Report from Virtual FHIR DevDays 2020
Work on incorporating application programming interfaces using HL7’s Fast Healthcare Interoperability Resources (FHIR®) standard can help healthcare organizations better manage the COVID-19 crisis, but much more could be done.
A virtual panel at HL7’s FHIR DevDays indicated that API usage can help with the sharing of data, but more widespread use of this supportive programming could provide more benefits.
“If you look inside the typical hospital, there are more than 20 different clinical systems being used, but only one is the electronic health record getting the API love,” said Keith Boone, enterprise architect for Audacious Inquiry. “COVID data is showing up in bed management systems, command and control systems, ICU central monitoring and more.” Those systems are five years behind EHRs in enabling data exchange.
Abigail Watson, clinical informaticist and developer for Patientinsight, noted that FHIR-enabled APIs supporting better data exchange are only a small part of the answer. “It won’t solve the pandemic problem, even if we had 100 percent ubiquitous FHIR,” she said. But wider use of such information technology could help manage future pandemics, which may come in forms other than the respiratory attack of COVID-19.
The current pandemic shows the importance of data in public health, said Grahame Grieve, HL7 FHIR product director and the architect of FHIR. In healthcare, “we’re always ready to fight the last battle,” he said. “From this, we should learn that public health saves lives and saves economies. If you want a good economy, you need health. Health systems need resilience.”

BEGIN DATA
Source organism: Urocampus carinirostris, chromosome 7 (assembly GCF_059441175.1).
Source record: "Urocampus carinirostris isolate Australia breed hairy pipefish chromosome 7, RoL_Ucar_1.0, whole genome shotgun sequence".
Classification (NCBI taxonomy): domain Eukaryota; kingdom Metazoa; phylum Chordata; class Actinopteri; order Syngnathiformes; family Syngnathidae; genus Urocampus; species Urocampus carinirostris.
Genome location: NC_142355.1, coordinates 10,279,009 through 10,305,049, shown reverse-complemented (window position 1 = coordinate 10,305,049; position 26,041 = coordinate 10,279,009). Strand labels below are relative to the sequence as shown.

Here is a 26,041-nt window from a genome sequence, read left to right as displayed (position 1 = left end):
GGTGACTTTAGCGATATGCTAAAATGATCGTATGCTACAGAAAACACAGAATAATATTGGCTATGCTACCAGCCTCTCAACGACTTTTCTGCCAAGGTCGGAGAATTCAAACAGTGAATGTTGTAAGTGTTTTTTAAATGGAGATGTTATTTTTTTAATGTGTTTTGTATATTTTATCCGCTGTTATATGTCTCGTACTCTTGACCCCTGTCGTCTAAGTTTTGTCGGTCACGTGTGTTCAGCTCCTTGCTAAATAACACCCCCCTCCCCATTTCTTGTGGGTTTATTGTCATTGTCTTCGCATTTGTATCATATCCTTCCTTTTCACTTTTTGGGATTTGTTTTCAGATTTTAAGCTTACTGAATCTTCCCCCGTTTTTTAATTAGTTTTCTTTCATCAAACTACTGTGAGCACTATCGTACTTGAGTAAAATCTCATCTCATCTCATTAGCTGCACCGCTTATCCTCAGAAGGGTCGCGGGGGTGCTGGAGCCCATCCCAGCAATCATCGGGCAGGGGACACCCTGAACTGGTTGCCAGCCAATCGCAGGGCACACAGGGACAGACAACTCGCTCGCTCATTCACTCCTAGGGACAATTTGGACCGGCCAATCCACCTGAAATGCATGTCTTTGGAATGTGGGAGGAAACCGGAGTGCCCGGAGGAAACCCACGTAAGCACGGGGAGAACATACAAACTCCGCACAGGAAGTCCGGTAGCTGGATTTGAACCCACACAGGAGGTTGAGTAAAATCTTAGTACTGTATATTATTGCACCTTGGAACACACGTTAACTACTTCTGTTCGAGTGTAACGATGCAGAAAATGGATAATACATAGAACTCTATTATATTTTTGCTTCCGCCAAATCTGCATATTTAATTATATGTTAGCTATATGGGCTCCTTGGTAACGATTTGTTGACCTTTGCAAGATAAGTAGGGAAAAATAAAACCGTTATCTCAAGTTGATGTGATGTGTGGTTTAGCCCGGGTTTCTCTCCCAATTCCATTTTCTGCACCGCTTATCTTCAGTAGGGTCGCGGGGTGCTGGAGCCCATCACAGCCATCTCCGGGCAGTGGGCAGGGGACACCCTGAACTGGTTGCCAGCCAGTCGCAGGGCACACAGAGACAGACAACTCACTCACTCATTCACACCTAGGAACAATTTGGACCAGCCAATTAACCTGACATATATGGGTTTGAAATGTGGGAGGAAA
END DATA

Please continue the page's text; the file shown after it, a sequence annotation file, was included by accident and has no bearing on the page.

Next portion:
The pandemic is prompting healthcare organizations to change the way they work, including more use of virtual and collaboration technology, such as Zoom and Microsoft Teams. Grieve stated, “people actually like them and they work well and they’re more efficient than the ways we’ve worked in the past. There’s a lot of noise about (achieving) integration between” EHRs and the increasingly popular collaborative technologies.
John Loonsk, MD, CMIO at Johns Hopkins noted that more needs to be done to enabling better information exchange. Public health initiatives are most effective when they’re able to get the information they need quickly, but at the height of a health emergency, that’s not always possible. He said, “Public health has been taking advantage of what data it could get, because it couldn’t get the data it wanted.”